WRITTEN BY RACHNA KUMARI, ERN LI KOH, ONAISEE SYED, & EDITED BY SEOW KIAN TAN
In December 2001, 5 years after its founder DRB-Hicom failed to establish profitability as a full-service regional airline, AirAsia was acquired by an eager maverick Tony Fernandes who had just left his executive position in Warner Music. This proved to be the turning point for the Malaysian airline industry.
With the help of Conor McCarthy, the Irish low cost carrier Ryanair’s former director, a new business model for AirAsia was developed. The low cost carrier (“LCC”) model involves providing a no-frills flight offering, which involves cutting off value added services such as in-flight meals, allocated seating, and in-flight entertainment. This cost reduction is then passed on to customers, in tandem with AirAsia’s slogan, “Now everyone can fly.”
The Malaysian airline industry
Many critics, in and outside of the airline industry, were sceptical of the new comer’s chances of success. Here was a man with zero experience and knowledge of the aviation industry, who mortgaged his home to purchase and finance a debt-ridden firm which at that time only owned two planes. Its formidable competitor, an experienced world-class national carrier supported by the government, posed an immediate looming threat to its survival. The barrier to entry was indeed high. It was an against-all-odd, David versus Goliath scenario.
The situation was further compounded by the fact that AirAsia’s new business model was put into operation only mere months after the 11 September 2001 attacks on the World Trade Centre in the United States. Airlines worldwide were driven to enforce stricter aviation policy and protocols, which more often than not translated into added costs. Consumer confidence dwindled, causing a drop in up to 70 percent in global airline load and a 25 percent drop in air traffic (Travel Research Ltd, 2001).
This doom and gloom prospect did not stop AirAsia’s new CEO from continuing his business venture. In fact, within a short span of 11 months, not only did AirAsia wrote off its RM20 million debts and achieved profitability, it also expanded its fleet by leasing aircrafts from other airliners.
AirAsia versus Malaysia Airlines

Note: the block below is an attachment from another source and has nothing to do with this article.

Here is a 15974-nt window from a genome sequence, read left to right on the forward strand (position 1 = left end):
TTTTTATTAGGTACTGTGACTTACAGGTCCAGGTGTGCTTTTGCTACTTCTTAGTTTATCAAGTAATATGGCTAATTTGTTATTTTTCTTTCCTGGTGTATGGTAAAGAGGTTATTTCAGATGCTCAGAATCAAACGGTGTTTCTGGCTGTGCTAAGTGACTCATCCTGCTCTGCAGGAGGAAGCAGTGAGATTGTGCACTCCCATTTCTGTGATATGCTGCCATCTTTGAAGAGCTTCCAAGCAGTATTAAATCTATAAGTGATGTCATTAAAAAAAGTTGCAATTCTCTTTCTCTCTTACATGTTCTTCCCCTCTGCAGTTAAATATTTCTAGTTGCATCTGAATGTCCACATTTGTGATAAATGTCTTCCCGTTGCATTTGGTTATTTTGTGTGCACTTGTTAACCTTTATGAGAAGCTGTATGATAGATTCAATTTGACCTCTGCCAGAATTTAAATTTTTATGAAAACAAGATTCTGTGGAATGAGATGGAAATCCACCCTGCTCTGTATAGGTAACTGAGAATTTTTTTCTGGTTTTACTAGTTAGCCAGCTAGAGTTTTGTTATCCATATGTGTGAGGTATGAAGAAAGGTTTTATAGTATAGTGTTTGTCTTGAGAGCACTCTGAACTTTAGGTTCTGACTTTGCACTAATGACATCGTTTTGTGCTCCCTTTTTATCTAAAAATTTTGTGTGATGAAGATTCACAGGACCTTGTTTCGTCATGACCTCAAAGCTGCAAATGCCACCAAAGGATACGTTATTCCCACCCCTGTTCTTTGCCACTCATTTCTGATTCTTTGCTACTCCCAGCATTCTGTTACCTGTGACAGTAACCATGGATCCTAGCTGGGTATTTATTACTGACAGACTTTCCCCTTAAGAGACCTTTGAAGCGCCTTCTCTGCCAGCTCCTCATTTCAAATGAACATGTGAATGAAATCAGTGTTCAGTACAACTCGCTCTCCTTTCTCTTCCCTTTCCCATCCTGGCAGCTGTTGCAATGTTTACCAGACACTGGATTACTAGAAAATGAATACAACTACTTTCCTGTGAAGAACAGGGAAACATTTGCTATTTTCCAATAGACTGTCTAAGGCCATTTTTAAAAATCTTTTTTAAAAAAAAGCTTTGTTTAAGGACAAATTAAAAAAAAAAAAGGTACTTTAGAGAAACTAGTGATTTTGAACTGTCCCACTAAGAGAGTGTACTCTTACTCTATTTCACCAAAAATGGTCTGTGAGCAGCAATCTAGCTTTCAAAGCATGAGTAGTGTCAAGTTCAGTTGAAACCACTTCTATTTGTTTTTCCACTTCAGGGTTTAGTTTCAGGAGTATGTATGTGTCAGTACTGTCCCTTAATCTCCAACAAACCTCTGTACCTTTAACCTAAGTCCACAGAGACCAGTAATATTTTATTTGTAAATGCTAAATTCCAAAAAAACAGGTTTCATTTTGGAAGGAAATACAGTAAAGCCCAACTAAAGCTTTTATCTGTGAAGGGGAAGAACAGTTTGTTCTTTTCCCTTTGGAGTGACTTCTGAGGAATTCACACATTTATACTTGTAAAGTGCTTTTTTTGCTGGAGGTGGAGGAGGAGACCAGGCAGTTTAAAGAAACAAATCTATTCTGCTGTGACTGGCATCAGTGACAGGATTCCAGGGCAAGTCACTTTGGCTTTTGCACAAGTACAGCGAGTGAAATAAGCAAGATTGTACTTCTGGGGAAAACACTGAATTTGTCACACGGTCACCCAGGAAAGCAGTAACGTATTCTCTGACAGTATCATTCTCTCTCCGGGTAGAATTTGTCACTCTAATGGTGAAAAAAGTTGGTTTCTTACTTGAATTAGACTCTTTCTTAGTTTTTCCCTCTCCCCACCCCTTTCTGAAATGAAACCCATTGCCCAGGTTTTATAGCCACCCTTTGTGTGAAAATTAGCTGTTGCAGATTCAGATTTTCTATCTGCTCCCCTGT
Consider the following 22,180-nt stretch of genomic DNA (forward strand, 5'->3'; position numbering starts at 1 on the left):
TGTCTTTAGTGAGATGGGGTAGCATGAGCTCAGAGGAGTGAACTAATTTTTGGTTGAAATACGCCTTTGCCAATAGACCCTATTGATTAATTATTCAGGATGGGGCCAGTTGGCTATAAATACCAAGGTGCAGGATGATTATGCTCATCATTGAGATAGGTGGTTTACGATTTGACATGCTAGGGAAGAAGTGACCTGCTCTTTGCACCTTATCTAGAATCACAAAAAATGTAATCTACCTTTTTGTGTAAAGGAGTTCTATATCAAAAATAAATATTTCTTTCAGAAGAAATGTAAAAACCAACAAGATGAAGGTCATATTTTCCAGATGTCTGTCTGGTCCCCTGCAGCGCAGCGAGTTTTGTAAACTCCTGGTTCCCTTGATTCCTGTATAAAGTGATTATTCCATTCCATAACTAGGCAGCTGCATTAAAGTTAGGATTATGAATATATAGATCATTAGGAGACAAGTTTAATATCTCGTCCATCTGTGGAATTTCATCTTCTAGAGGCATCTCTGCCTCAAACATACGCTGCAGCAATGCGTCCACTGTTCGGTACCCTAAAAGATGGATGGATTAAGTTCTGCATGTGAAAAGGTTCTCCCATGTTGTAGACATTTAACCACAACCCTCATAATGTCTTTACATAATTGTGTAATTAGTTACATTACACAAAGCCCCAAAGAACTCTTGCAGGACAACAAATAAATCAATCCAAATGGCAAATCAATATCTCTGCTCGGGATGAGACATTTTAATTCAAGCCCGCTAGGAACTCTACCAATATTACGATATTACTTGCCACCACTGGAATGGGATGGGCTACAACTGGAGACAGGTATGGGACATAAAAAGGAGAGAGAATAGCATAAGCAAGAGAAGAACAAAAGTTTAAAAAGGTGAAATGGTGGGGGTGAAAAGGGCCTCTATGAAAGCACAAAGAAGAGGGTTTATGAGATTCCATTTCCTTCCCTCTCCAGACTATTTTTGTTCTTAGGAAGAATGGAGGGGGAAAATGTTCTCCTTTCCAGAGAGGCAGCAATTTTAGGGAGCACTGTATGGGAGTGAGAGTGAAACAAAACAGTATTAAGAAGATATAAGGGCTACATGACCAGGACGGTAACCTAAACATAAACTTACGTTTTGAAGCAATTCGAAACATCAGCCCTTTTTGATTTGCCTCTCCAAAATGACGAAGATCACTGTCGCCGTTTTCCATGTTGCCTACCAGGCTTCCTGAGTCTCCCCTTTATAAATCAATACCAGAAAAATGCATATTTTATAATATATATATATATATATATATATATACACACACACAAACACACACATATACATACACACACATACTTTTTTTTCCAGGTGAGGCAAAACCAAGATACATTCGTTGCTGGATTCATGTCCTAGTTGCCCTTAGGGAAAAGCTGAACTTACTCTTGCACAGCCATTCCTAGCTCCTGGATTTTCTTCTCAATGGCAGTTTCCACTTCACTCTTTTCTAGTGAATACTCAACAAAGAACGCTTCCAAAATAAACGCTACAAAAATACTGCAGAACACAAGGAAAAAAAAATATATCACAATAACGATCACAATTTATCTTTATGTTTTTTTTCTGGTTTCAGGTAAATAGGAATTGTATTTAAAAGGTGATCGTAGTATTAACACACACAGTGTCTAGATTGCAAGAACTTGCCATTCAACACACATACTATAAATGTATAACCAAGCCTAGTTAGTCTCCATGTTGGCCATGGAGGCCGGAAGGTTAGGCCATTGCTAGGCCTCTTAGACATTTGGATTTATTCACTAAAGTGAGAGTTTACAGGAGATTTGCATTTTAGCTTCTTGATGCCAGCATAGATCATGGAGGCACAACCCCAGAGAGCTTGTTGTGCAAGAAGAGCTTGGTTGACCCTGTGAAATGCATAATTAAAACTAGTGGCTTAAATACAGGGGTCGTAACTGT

Prior to AirAsia’s emergence, Malaysia Airlines (“MAS”) already had issues with profitability, due to low yield, high costs, low productivity, and suboptimal networks (Malaysia Airlines, 2006). In 2000, MAS was pressing the Malaysia Government for a domestic fare increase of up to 80 percent (Business Times Malaysia, 2000). Naturally, when AirAsia emerged, it did not welcome the added low-cost competition. MAS initially criticized AirAsia for ‘dumping’ activities via its low fare seats. According to MAS, these practices resulted in 31% drop in profits of each competing route.
“We now see low cost competitors hoping to stimulate demand by dumping large numbers of very low price seats in core markets. These airlines are attempting to generate new pools of discretionary traffic. Even though these airlines do not explicitly target the business passengers from which mainline carriers make their living, they create a devastating residual effect.” (Malaysia Airlines, 2006)
MAS thus see AirAsia as a definite threat to their business. In 2002, they were unsupportive in providing maintenance support, charging AirAsia maintenance rates well above market rates (Poon & Waring, 2010).
Fortunately for AirAsia, with the appointment of Dato Sri Idris Jala as MAS’ new CEO in 2005, the national carrier shifted focus towards regaining profitability via their Business Turnaround Plan. In August 2006, the Malaysia government ended its subsidies to MAS. In a bid to eliminate unprofitable routes, MAS relinquished 96 out of its 118 domestic routes to AirAsia. This was hailed as a major victory for AirAsia.
By 2007, through vigorous cost cutting and...